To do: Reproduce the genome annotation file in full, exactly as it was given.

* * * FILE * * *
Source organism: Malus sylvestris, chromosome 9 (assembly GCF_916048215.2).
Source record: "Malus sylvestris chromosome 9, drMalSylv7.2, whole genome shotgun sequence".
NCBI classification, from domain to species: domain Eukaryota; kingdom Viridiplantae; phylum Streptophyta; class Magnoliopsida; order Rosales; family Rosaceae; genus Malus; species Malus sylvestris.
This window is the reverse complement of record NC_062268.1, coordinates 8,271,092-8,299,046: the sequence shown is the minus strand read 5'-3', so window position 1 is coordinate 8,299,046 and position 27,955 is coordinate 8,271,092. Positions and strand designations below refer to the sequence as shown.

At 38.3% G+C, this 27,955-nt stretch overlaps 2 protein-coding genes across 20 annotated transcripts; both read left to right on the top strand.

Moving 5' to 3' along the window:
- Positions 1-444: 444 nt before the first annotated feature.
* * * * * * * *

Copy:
Source organism: Malus sylvestris, chromosome 9 (assembly GCF_916048215.2).
Source record: "Malus sylvestris chromosome 9, drMalSylv7.2, whole genome shotgun sequence".
NCBI classification, from domain to species: domain Eukaryota; kingdom Viridiplantae; phylum Streptophyta; class Magnoliopsida; order Rosales; family Rosaceae; genus Malus; species Malus sylvestris.
This window is the reverse complement of record NC_062268.1, coordinates 8,271,092-8,299,046: the sequence shown is the minus strand read 5'-3', so window position 1 is coordinate 8,299,046 and position 27,955 is coordinate 8,271,092. Positions and strand designations below refer to the sequence as shown.

At 38.3% G+C, this 27,955-nt stretch overlaps 2 protein-coding genes across 20 annotated transcripts; both read left to right on the top strand.

Moving 5' to 3' along the window:
- Positions 1-444: 444 nt before the first annotated feature.